Alex Ovechkin is once again eager to represent Russia on the international hockey stage.
Sweden's World Cup of Hockey roster is so deep there's no room, yet, for high-scoring Dallas Stars defenseman John Klingberg.
As for the Czech Republic, general manager Martin Rucinsky is crossing his fingers that 44-year-old Florida Panthers forward Jaromir Jagr will decide to compete in the eight-team tournament being held in Toronto in September.
''He wants to concentrate on the rest of the season right now,'' Rucinsky said after announcing his first 16 player selections Wednesday. ''He's a very important piece to a team. Let's see what happens. I wish he will play.''
The last thing Rucinsky wants to do is force the issue with the four-time Olympian, who won a gold medal at the 1998 Nagano Games.
''I'm not going to try to convince him,'' Rucinsky said. ''Jagr deserves a lot of respect from all of us.''
Teams have until June 1 to make their final seven selections to complete their 23-player rosters.
There were few surprises when the four European nations plus Team Europe - consisting of players from countries not competing - released their rosters over a 13-1/2-hour stretch.
The Swedes are stocked with a balanced mix of veterans and youth. The familiar faces include goalie Henrik Lundqvist and forwards Nicklas Backstrom and Vancouver's twin brothers, Henrik and Daniel Sedin. And then there's a crop of youngsters, such as Colorado's Gabriel Landeskog and Arizona defenseman Oliver Ekman-Larsson.
With a pool of 83 NHL players to choose from, general manager Tommy Boustedt said Sweden's roster has the potential of being the strongest in team history.
It's hard to argue given that he filled six of Sweden's defensive slots without Klingberg, the second-year player, whose 53 points rank third among NHL defensemen.
''John Klingberg is of course one very strong contender,'' Boustedt said. ''But I think so far we have picked the six best.''
Russia opened the selection process by releasing a lineup that included Detroit's Pavel Datsyuk, Pittsburgh's Evgeni Malkin and Montreal's Andrei Markov.
For Ovechkin, the chance to represent his country never gets old.
After all, with a broken foot, he once boarded a plane the day after the Washington Capitals were eliminated from the playoffs to represent Russia at the world hockey championship.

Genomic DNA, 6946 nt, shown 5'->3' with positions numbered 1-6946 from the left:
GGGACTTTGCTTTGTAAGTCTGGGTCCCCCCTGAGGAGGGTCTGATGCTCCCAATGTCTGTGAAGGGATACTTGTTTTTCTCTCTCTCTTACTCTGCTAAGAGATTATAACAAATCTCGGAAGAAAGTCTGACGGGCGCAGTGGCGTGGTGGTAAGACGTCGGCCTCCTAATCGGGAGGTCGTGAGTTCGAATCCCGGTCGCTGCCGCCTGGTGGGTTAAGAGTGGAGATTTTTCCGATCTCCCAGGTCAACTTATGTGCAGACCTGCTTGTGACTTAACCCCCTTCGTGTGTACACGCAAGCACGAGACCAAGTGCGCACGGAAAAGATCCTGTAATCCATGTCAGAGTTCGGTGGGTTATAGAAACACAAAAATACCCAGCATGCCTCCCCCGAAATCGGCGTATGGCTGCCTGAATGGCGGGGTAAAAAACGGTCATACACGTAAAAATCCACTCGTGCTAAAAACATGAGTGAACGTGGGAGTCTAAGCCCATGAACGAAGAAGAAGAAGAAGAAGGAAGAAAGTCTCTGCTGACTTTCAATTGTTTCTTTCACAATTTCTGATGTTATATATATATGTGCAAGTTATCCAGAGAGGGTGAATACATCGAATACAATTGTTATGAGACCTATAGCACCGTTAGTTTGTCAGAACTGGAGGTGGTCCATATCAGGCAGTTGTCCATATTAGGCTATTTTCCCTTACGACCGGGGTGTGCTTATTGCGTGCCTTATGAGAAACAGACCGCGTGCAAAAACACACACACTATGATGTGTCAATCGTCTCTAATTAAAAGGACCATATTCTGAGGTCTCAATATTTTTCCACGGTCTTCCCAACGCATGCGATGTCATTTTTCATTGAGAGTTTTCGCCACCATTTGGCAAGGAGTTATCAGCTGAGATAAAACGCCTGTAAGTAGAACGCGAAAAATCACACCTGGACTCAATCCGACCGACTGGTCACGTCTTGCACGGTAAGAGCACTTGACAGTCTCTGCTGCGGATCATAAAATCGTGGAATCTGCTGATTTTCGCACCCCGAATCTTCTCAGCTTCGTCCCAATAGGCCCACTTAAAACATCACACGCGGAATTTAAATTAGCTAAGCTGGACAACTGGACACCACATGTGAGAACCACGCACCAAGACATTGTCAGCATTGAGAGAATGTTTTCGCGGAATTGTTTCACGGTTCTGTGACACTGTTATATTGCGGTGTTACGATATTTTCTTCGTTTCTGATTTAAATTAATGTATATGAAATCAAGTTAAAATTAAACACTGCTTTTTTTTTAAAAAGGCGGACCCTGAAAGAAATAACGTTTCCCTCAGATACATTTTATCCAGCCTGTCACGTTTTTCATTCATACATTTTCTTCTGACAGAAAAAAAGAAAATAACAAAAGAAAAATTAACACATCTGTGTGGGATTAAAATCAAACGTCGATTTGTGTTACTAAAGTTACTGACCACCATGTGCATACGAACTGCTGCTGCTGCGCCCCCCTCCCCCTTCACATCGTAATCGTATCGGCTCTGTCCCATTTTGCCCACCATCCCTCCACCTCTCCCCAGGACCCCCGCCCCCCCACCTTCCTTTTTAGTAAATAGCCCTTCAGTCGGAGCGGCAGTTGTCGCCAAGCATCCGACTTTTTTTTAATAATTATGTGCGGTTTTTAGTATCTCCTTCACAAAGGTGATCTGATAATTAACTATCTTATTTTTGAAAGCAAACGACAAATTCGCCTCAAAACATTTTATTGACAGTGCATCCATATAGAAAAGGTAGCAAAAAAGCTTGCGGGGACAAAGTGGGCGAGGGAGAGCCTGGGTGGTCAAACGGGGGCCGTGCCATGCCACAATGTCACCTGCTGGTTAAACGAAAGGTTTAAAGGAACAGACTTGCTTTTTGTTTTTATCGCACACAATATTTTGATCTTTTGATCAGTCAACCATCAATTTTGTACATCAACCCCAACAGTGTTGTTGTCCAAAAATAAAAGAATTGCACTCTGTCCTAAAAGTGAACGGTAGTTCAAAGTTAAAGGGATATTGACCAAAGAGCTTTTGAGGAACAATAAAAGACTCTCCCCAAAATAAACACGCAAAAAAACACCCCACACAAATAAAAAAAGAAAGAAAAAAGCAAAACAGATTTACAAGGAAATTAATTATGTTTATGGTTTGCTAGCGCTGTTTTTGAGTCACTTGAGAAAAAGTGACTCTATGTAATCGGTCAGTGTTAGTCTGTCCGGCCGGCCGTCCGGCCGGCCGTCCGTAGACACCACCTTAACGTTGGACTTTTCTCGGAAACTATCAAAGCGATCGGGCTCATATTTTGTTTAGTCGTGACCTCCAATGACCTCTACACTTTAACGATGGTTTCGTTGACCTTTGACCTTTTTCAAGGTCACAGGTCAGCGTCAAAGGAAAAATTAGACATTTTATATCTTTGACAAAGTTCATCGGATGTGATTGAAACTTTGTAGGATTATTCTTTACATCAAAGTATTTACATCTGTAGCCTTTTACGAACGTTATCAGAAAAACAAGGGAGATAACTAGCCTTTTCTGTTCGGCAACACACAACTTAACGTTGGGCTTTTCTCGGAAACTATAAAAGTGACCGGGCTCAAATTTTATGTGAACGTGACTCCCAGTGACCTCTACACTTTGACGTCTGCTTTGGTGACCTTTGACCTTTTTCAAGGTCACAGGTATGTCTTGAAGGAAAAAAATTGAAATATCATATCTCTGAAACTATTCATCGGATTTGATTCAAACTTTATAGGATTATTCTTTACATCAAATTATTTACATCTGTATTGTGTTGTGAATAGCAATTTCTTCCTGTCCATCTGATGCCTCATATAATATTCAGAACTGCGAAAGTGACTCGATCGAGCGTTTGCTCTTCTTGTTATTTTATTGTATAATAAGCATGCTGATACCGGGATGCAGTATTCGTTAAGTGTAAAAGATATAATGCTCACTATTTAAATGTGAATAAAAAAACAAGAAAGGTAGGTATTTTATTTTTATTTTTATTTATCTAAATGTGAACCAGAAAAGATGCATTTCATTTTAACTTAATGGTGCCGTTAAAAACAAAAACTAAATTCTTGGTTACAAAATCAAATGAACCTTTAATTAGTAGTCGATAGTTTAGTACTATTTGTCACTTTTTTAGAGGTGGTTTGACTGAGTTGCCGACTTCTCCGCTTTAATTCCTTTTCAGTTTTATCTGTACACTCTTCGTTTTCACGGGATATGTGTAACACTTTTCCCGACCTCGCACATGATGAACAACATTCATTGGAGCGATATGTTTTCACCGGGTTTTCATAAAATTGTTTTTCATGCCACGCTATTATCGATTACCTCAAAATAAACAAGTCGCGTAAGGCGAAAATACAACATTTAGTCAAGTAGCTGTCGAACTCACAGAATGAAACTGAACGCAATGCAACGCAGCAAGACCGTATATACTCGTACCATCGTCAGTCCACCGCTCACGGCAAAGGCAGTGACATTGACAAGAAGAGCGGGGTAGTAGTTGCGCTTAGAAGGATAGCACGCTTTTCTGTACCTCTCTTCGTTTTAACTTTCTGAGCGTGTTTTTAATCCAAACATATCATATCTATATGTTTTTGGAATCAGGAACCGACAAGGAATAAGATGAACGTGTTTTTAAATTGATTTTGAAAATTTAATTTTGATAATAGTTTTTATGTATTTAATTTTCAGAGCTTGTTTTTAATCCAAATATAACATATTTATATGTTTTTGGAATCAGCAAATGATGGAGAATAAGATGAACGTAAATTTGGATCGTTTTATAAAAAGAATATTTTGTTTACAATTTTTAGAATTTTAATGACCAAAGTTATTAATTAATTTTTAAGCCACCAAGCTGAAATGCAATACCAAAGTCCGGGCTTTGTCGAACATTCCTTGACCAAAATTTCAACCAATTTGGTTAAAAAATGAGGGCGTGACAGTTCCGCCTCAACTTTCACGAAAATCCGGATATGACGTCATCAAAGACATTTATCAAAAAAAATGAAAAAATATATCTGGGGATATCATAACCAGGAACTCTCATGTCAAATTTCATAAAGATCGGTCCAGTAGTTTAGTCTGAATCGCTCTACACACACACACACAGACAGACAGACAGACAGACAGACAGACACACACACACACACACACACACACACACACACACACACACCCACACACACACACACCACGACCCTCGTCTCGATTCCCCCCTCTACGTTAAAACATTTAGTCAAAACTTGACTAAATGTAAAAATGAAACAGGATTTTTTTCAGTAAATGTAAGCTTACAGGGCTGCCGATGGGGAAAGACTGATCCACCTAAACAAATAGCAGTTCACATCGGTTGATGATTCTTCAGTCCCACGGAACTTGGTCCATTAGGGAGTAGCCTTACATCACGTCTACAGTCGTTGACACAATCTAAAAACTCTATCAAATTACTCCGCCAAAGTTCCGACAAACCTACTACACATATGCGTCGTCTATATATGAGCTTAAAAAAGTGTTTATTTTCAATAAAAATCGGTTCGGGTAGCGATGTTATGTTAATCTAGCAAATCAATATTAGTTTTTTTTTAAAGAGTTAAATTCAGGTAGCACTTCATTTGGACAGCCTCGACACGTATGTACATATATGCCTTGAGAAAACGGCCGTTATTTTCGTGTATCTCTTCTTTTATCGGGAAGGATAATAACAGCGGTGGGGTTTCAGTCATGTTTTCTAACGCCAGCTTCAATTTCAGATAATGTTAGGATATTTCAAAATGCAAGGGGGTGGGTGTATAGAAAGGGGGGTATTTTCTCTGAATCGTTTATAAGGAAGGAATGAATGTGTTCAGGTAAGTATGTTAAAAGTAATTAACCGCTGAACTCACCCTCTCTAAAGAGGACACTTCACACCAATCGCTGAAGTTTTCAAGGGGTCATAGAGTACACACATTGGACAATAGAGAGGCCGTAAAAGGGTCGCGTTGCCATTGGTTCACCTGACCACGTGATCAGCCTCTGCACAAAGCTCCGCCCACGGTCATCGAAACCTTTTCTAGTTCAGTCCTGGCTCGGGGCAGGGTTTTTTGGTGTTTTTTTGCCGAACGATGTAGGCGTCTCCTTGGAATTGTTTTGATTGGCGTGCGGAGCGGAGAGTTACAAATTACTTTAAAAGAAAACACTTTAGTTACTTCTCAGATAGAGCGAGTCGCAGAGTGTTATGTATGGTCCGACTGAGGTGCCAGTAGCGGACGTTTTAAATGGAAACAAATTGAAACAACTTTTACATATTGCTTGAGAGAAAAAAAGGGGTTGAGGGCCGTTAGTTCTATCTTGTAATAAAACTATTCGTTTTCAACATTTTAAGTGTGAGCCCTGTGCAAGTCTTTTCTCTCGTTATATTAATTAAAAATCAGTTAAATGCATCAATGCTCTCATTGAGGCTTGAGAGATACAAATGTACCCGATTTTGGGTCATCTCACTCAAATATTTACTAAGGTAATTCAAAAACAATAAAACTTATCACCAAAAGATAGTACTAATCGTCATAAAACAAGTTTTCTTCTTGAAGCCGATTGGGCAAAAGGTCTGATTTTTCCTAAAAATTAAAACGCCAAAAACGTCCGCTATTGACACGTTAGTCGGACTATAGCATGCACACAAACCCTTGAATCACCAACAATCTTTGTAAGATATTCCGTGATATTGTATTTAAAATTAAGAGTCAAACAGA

''Doesn't matter which tournament, it's huge honor,'' Ovechkin said.
The question is whether Russia can shake off the string of struggles at recent Olympics and World Cup events.
Following a fifth-place finish on home soil at the 2014 Sochi Games, Russia hasn't won an Olympic medal since a third-place finish at the 2002 Salt Lake City Games. As for World Cup/Canada Cup tournaments, Russia won in 1981, with Vladislav Tretiak in net, and lost to Canada in the 1987 final.
Perhaps, the addition of Ovechkin's Capitals teammate, 23-year-old Evgeny Kuznetsov, could provide a spark after being left off the 2014 squad.
With 20 goals and 45 assists, Kuznetsov is fifth in the NHL in scoring.
''Everybody knew he had like, talent to be one of the best players in the league,'' Ovechkin said. ''I'm pretty sure 20 goals is just the beginning for him. He can score 40, you know, easily in this league.''
Team Europe is making its tournament debut. The initial roster features five Slovakians, including Zdeno Chara, and has seven nations represented.
Having no flag to play for has GM Miroslav Satan wondering how quickly his squad can capture a sense of identity.
''New team, new logo with no history,'' Satan said. ''This is going to be the biggest challenge for us.''
Finland announced a roster full of NHL players, with forwards Mikko Koivu of the Minnesota Wild and Jussi Jokinen of the Florida Panthers joining Boston goalie Tuukka Rask.
''They are a great mixture of experience, talent, and open-mindness,'' coach Lauri Marjamaki said. ''For the players the World Cup is a huge thing. Their motivation is high and they all want to be part of the team.''
For a nation with a population of 5.5 million, Finland has been competitive on the national stage winning Olympic bronze medals at Sochi and Vancouver in 2010.
Last week, Canada general manager Doug Armstrong acknowledged he's always been a Finnish fan.
''My favorite country outside of Canada is the Finns,'' Armstrong said. ''I admire their tenacity. I admire their lunch-bucket attitude.''
AP Sports Writers James Ellingworth in Moscow, and Stephen Whyno in Washington contributed to this report.